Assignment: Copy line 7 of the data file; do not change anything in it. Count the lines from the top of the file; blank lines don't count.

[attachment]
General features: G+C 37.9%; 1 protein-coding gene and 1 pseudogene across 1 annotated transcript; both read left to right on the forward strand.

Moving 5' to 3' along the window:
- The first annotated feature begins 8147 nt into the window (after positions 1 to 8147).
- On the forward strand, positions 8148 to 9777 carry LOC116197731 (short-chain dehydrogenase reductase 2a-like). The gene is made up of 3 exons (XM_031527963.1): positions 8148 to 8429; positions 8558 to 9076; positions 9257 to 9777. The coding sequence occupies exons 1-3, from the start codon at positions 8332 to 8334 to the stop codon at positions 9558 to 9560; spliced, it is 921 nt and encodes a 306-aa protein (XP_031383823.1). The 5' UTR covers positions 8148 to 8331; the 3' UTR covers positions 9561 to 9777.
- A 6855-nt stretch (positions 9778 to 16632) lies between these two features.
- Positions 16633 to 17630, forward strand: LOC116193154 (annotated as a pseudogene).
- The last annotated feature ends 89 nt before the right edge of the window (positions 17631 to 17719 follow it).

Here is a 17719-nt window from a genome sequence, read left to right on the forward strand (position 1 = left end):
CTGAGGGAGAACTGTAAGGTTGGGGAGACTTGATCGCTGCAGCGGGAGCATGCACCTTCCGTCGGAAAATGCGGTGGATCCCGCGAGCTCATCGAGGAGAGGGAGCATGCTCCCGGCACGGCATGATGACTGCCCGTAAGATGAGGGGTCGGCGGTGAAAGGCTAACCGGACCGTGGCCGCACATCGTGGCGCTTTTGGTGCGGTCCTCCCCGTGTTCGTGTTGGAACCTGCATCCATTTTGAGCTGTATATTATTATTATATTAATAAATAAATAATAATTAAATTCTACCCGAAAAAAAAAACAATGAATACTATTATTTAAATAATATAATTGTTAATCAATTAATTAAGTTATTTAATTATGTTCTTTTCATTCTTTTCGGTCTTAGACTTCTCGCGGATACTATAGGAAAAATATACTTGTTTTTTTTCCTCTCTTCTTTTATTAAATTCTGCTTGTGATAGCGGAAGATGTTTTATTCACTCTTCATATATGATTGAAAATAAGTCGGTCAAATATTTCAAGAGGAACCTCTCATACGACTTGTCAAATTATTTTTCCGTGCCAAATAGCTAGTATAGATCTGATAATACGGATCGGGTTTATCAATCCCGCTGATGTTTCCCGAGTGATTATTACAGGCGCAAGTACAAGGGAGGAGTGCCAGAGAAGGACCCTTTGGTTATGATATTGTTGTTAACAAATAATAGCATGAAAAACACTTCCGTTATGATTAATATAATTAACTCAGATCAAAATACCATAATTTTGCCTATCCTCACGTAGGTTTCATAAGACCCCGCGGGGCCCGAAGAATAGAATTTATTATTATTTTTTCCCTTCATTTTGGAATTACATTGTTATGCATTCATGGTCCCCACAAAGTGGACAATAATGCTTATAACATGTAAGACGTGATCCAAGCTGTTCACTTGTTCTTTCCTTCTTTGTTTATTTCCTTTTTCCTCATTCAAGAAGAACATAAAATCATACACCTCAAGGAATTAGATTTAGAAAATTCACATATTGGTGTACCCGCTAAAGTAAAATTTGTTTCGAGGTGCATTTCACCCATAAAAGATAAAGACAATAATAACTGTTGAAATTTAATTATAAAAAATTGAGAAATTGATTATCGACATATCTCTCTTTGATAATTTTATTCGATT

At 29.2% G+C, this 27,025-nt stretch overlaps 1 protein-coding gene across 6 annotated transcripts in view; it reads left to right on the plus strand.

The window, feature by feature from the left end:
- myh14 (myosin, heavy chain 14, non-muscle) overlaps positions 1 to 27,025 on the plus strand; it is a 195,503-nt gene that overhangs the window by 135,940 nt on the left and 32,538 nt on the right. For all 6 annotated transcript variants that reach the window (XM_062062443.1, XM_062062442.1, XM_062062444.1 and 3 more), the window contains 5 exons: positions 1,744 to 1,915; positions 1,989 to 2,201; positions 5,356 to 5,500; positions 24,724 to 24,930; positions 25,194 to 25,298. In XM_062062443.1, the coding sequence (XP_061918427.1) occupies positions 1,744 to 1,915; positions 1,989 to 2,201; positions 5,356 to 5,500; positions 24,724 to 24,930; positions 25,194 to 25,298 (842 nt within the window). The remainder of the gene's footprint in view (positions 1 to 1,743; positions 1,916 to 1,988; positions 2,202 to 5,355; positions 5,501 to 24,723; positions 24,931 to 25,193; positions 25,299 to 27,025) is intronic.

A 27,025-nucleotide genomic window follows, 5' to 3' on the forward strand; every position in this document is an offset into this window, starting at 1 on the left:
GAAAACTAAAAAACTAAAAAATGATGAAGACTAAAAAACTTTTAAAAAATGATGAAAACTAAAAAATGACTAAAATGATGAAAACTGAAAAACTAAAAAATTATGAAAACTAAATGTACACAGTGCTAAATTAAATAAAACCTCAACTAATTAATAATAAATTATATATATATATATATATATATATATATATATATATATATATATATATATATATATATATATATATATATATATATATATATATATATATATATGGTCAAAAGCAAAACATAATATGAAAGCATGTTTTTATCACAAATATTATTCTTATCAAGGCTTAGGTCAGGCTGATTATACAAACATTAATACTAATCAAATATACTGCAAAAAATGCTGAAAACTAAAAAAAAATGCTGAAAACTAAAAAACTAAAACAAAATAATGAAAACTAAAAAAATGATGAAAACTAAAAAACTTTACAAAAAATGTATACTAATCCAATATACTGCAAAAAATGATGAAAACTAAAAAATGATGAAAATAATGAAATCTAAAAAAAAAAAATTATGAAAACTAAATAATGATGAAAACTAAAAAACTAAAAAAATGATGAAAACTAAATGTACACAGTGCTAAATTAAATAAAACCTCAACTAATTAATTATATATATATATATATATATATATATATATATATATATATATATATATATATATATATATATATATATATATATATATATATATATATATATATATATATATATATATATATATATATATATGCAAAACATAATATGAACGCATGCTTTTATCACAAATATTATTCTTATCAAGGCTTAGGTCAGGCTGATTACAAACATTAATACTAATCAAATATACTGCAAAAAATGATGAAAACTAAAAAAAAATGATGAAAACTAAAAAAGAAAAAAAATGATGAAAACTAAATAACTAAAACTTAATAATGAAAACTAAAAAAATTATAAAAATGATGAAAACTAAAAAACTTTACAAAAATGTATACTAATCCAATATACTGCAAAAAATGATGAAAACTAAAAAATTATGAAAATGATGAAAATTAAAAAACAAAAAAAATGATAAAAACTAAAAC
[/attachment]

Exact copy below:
- The last annotated feature ends 89 nt before the right edge of the window (positions 17631 to 17719 follow it).